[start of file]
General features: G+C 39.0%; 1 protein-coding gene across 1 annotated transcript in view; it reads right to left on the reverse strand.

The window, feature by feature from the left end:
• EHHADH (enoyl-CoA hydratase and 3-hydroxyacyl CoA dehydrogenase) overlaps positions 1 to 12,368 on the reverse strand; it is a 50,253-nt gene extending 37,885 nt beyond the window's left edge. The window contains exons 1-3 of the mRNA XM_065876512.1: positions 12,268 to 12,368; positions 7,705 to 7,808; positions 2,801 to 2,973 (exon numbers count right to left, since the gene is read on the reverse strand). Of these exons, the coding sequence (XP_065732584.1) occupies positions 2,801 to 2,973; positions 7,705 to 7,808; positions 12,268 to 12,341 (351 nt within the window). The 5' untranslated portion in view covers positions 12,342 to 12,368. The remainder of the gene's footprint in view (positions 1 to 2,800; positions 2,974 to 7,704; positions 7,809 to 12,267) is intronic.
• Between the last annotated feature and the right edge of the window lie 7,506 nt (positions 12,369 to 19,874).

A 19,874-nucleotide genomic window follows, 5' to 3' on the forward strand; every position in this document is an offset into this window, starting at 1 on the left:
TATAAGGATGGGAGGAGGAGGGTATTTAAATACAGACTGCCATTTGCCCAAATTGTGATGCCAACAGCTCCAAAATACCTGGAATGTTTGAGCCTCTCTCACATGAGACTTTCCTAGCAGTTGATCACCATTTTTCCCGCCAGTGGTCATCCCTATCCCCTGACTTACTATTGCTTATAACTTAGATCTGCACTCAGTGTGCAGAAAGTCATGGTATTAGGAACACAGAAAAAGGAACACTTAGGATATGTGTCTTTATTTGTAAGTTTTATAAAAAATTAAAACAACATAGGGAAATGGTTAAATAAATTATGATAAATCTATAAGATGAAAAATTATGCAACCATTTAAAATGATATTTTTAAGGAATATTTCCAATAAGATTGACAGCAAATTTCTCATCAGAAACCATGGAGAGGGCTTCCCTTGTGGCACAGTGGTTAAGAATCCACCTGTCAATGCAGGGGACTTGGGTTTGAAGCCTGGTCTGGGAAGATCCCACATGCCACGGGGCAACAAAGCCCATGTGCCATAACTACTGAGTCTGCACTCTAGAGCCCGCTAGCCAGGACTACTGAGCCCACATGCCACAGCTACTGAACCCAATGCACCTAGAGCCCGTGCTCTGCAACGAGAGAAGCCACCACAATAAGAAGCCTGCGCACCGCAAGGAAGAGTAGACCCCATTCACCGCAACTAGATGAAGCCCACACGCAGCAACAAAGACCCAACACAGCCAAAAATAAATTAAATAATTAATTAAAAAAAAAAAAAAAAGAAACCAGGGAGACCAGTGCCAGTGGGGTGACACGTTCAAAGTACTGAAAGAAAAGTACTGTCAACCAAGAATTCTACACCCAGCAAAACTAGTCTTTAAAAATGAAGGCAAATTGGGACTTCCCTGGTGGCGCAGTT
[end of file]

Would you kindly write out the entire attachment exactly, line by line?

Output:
General features: G+C 39.0%; 1 protein-coding gene across 1 annotated transcript in view; it reads right to left on the reverse strand.

The window, feature by feature from the left end:
• EHHADH (enoyl-CoA hydratase and 3-hydroxyacyl CoA dehydrogenase) overlaps positions 1 to 12,368 on the reverse strand; it is a 50,253-nt gene extending 37,885 nt beyond the window's left edge. The window contains exons 1-3 of the mRNA XM_065876512.1: positions 12,268 to 12,368; positions 7,705 to 7,808; positions 2,801 to 2,973 (exon numbers count right to left, since the gene is read on the reverse strand). Of these exons, the coding sequence (XP_065732584.1) occupies positions 2,801 to 2,973; positions 7,705 to 7,808; positions 12,268 to 12,341 (351 nt within the window). The 5' untranslated portion in view covers positions 12,342 to 12,368. The remainder of the gene's footprint in view (positions 1 to 2,800; positions 2,974 to 7,704; positions 7,809 to 12,267) is intronic.
• Between the last annotated feature and the right edge of the window lie 7,506 nt (positions 12,369 to 19,874).

A 19,874-nucleotide genomic window follows, 5' to 3' on the forward strand; every position in this document is an offset into this window, starting at 1 on the left:
TATAAGGATGGGAGGAGGAGGGTATTTAAATACAGACTGCCATTTGCCCAAATTGTGATGCCAACAGCTCCAAAATACCTGGAATGTTTGAGCCTCTCTCACATGAGACTTTCCTAGCAGTTGATCACCATTTTTCCCGCCAGTGGTCATCCCTATCCCCTGACTTACTATTGCTTATAACTTAGATCTGCACTCAGTGTGCAGAAAGTCATGGTATTAGGAACACAGAAAAAGGAACACTTAGGATATGTGTCTTTATTTGTAAGTTTTATAAAAAATTAAAACAACATAGGGAAATGGTTAAATAAATTATGATAAATCTATAAGATGAAAAATTATGCAACCATTTAAAATGATATTTTTAAGGAATATTTCCAATAAGATTGACAGCAAATTTCTCATCAGAAACCATGGAGAGGGCTTCCCTTGTGGCACAGTGGTTAAGAATCCACCTGTCAATGCAGGGGACTTGGGTTTGAAGCCTGGTCTGGGAAGATCCCACATGCCACGGGGCAACAAAGCCCATGTGCCATAACTACTGAGTCTGCACTCTAGAGCCCGCTAGCCAGGACTACTGAGCCCACATGCCACAGCTACTGAACCCAATGCACCTAGAGCCCGTGCTCTGCAACGAGAGAAGCCACCACAATAAGAAGCCTGCGCACCGCAAGGAAGAGTAGACCCCATTCACCGCAACTAGATGAAGCCCACACGCAGCAACAAAGACCCAACACAGCCAAAAATAAATTAAATAATTAATTAAAAAAAAAAAAAAAAGAAACCAGGGAGACCAGTGCCAGTGGGGTGACACGTTCAAAGTACTGAAAGAAAAGTACTGTCAACCAAGAATTCTACACCCAGCAAAACTAGTCTTTAAAAATGAAGGCAAATTGGGACTTCCCTGGTGGCGCAGTT